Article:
Cinderella is one of those stories that is part of our culture. Though the bones of the tale can seem archaic, that does not mean that modern writers can try their hand at making it accessible for the present-day audience.
The Duke’s Secret Cinderella, by Eva Devon, is out today. Rafe Dorchester, Duke of Rockford, is told that it is high time to marry. His title and fortune have marked him as one of the most eligible bachelors in the country. But Rafe is not interested in marrying for the sake of producing an heir and a spare. He wants a love match and a true partner.
Charlotte Browne is an orphan. Her stepfather’s version of being a dutiful parent is forcing her to earn her daily bread as a household servant. Cruel and cold, he is not above cutting corners when it suits him. Her only solace is her friendship with her stepsister and the comfort she receives from the other household staff.
Their meet-cute is completely unexpected. He thinks that she is a lady. She cannot tell him the truth. Their first kiss opens a door to passion that cannot be contained. Charlotte accidentally drops a blue ribbon as she leaves, knowing that revealing the truth would endanger her stepsister’s chance of a good match. Despite the mystery that lies before him, Rafe is determined to discover the woman who has conquered his heart.
I don’t read books of this nature very often because it gives false hope and teaches the wrong message about what a woman should look forward to.
That being said, I loved it. Rafe and Charlotte’s chemistry is on fire from the first time they meet. She is intelligent, independent, and caring. She is also a little jaded, which I think has been missing from previous adaptations. Rafe could have been the standard “prince charming“. But he is real, human, and fully aware of the privileges that life has afforded him. In my experience, there are very few male romantic leads in this genre that believe in social justice.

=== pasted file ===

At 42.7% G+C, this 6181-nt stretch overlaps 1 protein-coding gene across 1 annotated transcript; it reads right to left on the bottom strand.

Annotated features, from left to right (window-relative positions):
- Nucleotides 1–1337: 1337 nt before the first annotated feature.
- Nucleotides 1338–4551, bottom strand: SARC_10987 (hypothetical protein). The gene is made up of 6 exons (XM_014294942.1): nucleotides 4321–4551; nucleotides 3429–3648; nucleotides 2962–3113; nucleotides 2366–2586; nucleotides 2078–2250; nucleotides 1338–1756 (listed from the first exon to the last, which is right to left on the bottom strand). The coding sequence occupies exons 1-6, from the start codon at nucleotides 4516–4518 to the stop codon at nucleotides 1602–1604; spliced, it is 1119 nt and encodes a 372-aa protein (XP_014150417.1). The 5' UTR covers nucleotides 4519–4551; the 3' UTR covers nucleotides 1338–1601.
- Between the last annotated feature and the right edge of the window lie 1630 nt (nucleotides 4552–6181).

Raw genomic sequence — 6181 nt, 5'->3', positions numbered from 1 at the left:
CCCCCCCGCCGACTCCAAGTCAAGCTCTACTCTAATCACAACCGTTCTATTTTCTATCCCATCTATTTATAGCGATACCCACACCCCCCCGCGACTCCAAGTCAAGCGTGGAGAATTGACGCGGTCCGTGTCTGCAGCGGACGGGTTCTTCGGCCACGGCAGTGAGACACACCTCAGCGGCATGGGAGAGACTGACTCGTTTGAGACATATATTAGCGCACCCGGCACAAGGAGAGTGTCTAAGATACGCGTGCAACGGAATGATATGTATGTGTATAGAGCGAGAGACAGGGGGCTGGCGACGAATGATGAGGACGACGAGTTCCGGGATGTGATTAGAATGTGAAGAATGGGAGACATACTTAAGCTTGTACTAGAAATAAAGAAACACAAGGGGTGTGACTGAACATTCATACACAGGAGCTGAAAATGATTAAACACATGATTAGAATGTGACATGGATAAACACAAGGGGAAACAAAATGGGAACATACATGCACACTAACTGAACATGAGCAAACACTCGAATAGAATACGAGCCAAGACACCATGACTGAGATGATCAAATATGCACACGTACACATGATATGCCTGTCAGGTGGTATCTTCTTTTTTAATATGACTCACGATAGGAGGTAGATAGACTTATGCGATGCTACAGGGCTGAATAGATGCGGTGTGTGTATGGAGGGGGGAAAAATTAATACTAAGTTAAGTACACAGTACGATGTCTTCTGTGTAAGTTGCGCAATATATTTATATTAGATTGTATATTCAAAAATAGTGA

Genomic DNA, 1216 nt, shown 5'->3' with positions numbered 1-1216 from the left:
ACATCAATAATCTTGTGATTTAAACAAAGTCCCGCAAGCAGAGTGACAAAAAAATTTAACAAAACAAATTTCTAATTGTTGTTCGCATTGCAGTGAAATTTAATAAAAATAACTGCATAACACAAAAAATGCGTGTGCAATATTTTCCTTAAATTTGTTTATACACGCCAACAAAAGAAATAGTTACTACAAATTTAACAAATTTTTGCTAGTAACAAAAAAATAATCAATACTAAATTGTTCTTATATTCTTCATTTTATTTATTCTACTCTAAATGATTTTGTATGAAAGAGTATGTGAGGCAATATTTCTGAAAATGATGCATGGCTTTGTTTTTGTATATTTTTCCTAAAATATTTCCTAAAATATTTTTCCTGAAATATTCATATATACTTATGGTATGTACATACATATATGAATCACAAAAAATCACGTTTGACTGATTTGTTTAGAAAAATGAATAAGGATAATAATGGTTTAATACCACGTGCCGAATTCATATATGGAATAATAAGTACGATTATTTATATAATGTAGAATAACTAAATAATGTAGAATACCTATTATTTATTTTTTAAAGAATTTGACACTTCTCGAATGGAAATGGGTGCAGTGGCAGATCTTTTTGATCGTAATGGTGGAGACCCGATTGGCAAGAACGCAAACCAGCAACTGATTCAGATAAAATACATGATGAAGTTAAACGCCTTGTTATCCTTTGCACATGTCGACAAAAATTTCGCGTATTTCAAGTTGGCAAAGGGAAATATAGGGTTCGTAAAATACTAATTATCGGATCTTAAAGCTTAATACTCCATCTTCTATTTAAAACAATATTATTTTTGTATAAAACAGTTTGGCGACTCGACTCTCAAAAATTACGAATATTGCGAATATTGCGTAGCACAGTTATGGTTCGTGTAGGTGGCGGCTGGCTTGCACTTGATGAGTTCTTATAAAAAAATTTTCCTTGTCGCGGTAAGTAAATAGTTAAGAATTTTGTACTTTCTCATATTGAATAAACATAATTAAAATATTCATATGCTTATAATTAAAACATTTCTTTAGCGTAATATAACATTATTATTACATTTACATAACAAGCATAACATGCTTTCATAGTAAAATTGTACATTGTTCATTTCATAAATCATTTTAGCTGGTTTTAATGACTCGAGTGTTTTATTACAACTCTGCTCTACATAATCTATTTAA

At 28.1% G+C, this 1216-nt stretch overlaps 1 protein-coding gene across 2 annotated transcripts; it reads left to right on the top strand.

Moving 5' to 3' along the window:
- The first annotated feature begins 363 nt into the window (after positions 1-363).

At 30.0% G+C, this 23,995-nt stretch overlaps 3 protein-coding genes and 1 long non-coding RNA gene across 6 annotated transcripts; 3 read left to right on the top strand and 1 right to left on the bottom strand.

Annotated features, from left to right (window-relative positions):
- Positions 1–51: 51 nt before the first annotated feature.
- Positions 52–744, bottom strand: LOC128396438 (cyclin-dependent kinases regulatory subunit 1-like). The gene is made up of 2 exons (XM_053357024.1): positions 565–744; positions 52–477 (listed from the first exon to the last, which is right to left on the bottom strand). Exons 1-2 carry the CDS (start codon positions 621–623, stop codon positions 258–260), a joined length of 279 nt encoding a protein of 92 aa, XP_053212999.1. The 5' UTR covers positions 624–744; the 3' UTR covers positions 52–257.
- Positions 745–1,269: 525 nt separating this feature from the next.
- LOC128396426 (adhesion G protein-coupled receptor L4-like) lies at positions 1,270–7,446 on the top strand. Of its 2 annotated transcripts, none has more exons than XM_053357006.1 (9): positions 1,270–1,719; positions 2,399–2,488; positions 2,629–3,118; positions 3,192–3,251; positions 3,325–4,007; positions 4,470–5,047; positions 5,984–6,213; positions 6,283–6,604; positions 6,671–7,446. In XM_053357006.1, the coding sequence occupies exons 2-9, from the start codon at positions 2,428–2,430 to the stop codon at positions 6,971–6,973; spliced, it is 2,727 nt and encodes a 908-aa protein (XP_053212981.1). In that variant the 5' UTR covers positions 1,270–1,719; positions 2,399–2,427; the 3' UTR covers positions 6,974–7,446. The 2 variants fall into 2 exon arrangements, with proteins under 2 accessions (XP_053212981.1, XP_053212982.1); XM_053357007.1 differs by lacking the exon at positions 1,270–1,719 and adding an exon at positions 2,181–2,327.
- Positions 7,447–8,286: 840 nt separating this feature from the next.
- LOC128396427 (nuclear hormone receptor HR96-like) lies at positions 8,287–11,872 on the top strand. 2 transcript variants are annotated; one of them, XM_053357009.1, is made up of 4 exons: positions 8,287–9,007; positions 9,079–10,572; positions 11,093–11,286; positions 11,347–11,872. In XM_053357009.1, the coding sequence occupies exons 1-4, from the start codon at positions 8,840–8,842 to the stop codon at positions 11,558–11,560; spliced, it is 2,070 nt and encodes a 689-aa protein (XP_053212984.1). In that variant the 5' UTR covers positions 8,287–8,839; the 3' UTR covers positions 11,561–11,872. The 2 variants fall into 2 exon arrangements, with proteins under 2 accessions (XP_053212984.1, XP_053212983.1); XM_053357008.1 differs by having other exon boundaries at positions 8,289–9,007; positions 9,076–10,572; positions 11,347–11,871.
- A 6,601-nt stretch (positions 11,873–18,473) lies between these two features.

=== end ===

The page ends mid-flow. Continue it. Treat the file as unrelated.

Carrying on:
I also appreciated that Charlotte’s stepfather is not just there to be the antagonist. Though his motives and reasoning might be a bit questionable, he stands on his own two feet as a character.
The narrative is a descendant of Ever After: A Cinderella Story (1998). I don’t know if the author purposefully chose this path or if it slowly came about as the tale developed. Either way, it is the perfect homage to the only version of Cinderella that I think is worth watching.
I could not stop listening to the book. From the first chapter, I was immediately hooked. There were several points when I had to stop what I was doing and just listen. It is that good.
Do I recommend it? Absolutely.
The Duke’s Secret Cinderella is available wherever books are sold. Thank you to Netgalley for the review copy.
P.S. I loved the twist. I did not see it coming at all.
5 thoughts on “ARC Review: The Duke’s Secret Cinderella”
You read the advanced reader copy? I miss those. I scored a ton of them when I worked at Barnes & Noble. Yeah, plot sounds kind of tired, but that could be overcome by bringing characters to life🌺 Also, it sounds set in times when women were taught that marrying important men was the best way to raise their social standing. Sounds like a good book to have a sociology, or anthropology class have to read, to discuss cultural mores.
I got it from Netgalley. It’s easy to sign up and request a book.
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